Gender balance on Belgian festival stages: we're not quite there yet

It’s that time of year. Festival season. Festival goers around the world start making lists of the artists they want to see, prepare their travel and accommodation, and plan their outfits. But in recent years we’ve seen another recurring part of this preparation phase. We, the media and the music industry focus on the diversity of lineups and the different minorities being represented on stage.

This year, Coachella had only one female headliner; Ariana Grande was just the fourth female headliner in the festival’s 20 year history, after Beyoncé, Lady Gaga and Björk. Bonnaroo booked just two female headliners in their 17 year history, and only three festivals reached gender parity last year, according to Pitchfork’s analysis. Even after getting called out by Halsey last year, Firefly went on and released this year’s lineup with, again, no female headliners. And glancing at the Twitter account Book More Women, which visualizes the gender balance on the posters itself, we’re not even convinced we’re going in the right direction.

Reading & Leeds festival’s lineup (19% female acts)

Reading & Leeds festival’s lineup (19% female acts)

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So, just like last year, we dove into Belgian lineups specifically and present you the numbers today. It took a few days of research, tallying up lineups, googling artists, but here we are. Without further ado, here’s how gender balanced our Belgian festivals are.

Disclaimer: we’ve added a few new festivals this year, whose numbers are available, but without comparison to last year. Three festivals (in grey) decided to pull the plug (one of them being last year’s ‘winner’ La Truite Magique) and two festivals (in red) haven’t announced any artists yet. The festivals marked yellow have incomplete lineups. All information was accurate on June 1st, 2019. For genres, locations and last year’s numbers, please consult our source document.

Update June 6th, 14:55: we’ve updated the research to include Horst Arts and Music Festival. Update June 7th, 19:05: we’ve updated the research again to include Brussels Summer Festival. Update June 20th, 10:28: we’ve updated the research to include the Sfinks Mixed line-up.  These changes have impacted the averages (13,40% all-female acts instead of 11,72% and 23,47% acts with at least one woman instead of 21,16%).

Update June 6th, 14:55: we’ve updated the research to include Horst Arts and Music Festival.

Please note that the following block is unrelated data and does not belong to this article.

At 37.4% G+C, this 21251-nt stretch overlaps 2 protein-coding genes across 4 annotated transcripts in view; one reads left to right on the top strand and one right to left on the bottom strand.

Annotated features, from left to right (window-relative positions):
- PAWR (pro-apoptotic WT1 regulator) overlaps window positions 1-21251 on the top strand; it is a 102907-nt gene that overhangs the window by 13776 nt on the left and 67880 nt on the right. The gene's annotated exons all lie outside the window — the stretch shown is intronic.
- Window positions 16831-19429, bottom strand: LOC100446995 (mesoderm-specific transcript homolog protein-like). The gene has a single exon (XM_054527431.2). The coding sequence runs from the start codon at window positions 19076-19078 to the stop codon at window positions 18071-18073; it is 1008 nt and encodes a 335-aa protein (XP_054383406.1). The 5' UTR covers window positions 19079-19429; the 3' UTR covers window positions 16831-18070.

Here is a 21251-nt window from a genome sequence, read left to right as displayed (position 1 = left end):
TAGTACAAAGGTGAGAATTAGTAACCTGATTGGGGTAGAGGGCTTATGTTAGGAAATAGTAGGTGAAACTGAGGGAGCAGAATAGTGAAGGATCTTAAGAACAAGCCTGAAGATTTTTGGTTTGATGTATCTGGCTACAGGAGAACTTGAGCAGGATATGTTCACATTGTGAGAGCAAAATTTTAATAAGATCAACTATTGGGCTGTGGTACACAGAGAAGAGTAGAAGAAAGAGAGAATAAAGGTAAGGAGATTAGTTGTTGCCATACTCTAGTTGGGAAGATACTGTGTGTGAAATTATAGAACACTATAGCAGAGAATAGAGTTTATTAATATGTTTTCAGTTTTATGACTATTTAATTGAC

Update June 7th, 19:05: we’ve updated the research again to include Brussels Summer Festival.
Update June 20th, 10:28: we’ve updated the research to include the Sfinks Mixed line-up.

These changes have impacted the averages (13,40% all-female acts instead of 11,72% and 23,47% acts with at least one woman instead of 21,16%).

A few obvious conclusions can be made by looking at these numbers: on average, 2019 is bringing us more female musicians than last year. In 2018, 9,22% of acts were all-female and 16,50% of acts had at least one woman on stage. This year, the numbers rose to 11,72% and 21,16%. Festivals leading the way are Cactus Festival, Francofolies (just like last year), Esperanzah, Rock Werchter and Dranouter. Among the genres that increased their female talent the most was electronic music, which is surprising as this genre remains the most male-dominated. Festivals making the biggest leap are Jazz Middelheim, mainly thanks to double bass player Anneleen Boehme curating her own stage, and Elrow Town, programming not a single woman in 2018, now booking 18% female acts for their 2019 edition.

Update June 20th, 10:28: After Sfinks Mixed announced their line-up, we updated the list. Sfinks was top of the class last year, but hadn’t announced any artists yet at the time of publishing this article. With their line-up, we see a clear winner in all ways. Sfinks has the highest percentage of women on stage, both all-female acts and partly female acts. They’re also among the festivals who took the biggest leap forward, with an 18,55% increase compared to last year’s line-up.

The new top five is now: Sfinks Mixed, Cactus Festival, Francofolies, Brussels Summer Festival, Esperanzah.

Although these numbers seem hopeful, we urge you to see it from different perspectives. Yes, we are making strides, but almost 80% of acts on Belgian festival stages are all-male.

A final important thing we want to highlight: these numbers are a clear sign of the imbalance we’re facing in the music industry, but are not an argument for quota. We are aware of the European Keychange Initiative, where festivals strive for a 50-50% gender balance in 2022, and we support it, but the quota should not be the goal in itself. What we’re seeing is that imposed quota make for another imbalance; you might see more women on stages, but they get programmed as support acts, on the small stages or earlier hours of the day. That’s why it’s important to see these statistics in a context instead.


A few months ago, we were part of a panel on imposed quota, organized by concert venue Ancienne Belgique and the University of Leuven. Two bookers among the panel members mentioned the challenges of booking more women. ‘Female artists are more expensive and harder to find’, they claimed. And ‘we have to work with what we’re being offered.’ We didn’t have a chance to respond in-depth to these claims back then, but we would like to address them now. Although we understand the difficulties of the music industry in general, we urge festival bookers to mirror the diversity of the world on their stages. When Coachella cofounder Paul Tollett was confronted with concerns about their gender imbalanced lineup, he said: “They were right.. There’s been more [women headliners] recently, and that should keep going. We shouldn’t be afraid to fix things. What’s bad is when you get defensive.” Adam Krefman, director of the Pitchfork Fest, told Grammy: “Just know that it is priority, it means a lot. It's not like an empty, sort of, "Yeah we'll do that by 2025," or whatever. It's also just not that hard to actually do.” And Marta Pallarès, part of the Primavera Sound festival, writes in her opinion piece for Loud and Quiet that getting to that 50-50 gender balance was easy, as this year brought more great music released by women and more visibility for female acts than ever before.